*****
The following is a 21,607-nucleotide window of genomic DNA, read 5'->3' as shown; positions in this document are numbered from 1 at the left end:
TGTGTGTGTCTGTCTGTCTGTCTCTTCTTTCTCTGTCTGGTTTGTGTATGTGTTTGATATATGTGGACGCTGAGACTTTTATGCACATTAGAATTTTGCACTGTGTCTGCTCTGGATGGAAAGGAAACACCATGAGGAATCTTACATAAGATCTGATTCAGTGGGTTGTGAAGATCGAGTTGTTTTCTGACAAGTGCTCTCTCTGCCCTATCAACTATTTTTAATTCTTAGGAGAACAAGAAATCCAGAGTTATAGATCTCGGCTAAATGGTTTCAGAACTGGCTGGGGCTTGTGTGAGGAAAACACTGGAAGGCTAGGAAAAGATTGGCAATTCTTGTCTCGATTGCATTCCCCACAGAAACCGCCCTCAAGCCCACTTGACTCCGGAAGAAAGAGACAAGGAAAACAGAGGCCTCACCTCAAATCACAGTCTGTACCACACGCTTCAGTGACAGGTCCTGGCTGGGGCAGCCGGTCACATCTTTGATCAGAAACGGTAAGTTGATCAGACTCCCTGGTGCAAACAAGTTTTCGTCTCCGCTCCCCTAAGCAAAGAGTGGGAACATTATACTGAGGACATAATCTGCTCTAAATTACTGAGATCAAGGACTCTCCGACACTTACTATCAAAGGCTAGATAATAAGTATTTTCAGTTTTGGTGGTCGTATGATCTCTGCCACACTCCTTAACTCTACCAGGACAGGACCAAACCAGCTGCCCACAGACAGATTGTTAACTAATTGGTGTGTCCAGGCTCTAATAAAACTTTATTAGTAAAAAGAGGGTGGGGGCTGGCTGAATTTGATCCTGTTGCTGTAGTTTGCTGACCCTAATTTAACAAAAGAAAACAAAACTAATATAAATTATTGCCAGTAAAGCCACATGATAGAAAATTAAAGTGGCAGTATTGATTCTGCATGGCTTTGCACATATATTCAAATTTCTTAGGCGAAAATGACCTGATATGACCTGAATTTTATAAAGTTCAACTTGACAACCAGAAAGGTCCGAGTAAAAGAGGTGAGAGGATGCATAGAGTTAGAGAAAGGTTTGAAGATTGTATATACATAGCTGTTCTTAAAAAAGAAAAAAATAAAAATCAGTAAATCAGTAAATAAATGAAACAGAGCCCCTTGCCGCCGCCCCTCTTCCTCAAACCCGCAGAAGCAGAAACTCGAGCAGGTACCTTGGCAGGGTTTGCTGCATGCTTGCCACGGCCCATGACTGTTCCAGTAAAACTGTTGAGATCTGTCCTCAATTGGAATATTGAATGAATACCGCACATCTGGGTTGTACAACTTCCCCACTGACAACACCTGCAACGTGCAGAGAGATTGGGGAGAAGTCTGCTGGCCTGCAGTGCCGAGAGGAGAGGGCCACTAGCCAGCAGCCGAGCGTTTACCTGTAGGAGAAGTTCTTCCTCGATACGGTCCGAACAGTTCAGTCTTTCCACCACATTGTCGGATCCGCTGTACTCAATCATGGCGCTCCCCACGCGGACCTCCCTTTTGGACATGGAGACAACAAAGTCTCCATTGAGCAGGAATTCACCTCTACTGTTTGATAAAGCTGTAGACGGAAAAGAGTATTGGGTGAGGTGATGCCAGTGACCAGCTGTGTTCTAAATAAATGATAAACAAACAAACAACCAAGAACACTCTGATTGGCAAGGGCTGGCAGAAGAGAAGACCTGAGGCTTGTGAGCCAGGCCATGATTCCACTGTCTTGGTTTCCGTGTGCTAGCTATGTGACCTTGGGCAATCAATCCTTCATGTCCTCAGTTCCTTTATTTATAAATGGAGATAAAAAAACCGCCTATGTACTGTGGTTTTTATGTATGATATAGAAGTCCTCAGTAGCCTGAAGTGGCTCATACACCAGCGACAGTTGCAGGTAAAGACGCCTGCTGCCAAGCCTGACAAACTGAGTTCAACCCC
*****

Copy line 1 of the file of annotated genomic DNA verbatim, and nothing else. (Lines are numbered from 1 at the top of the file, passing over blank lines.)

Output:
The following is a 21,607-nucleotide window of genomic DNA, read 5'->3' as shown; positions in this document are numbered from 1 at the left end: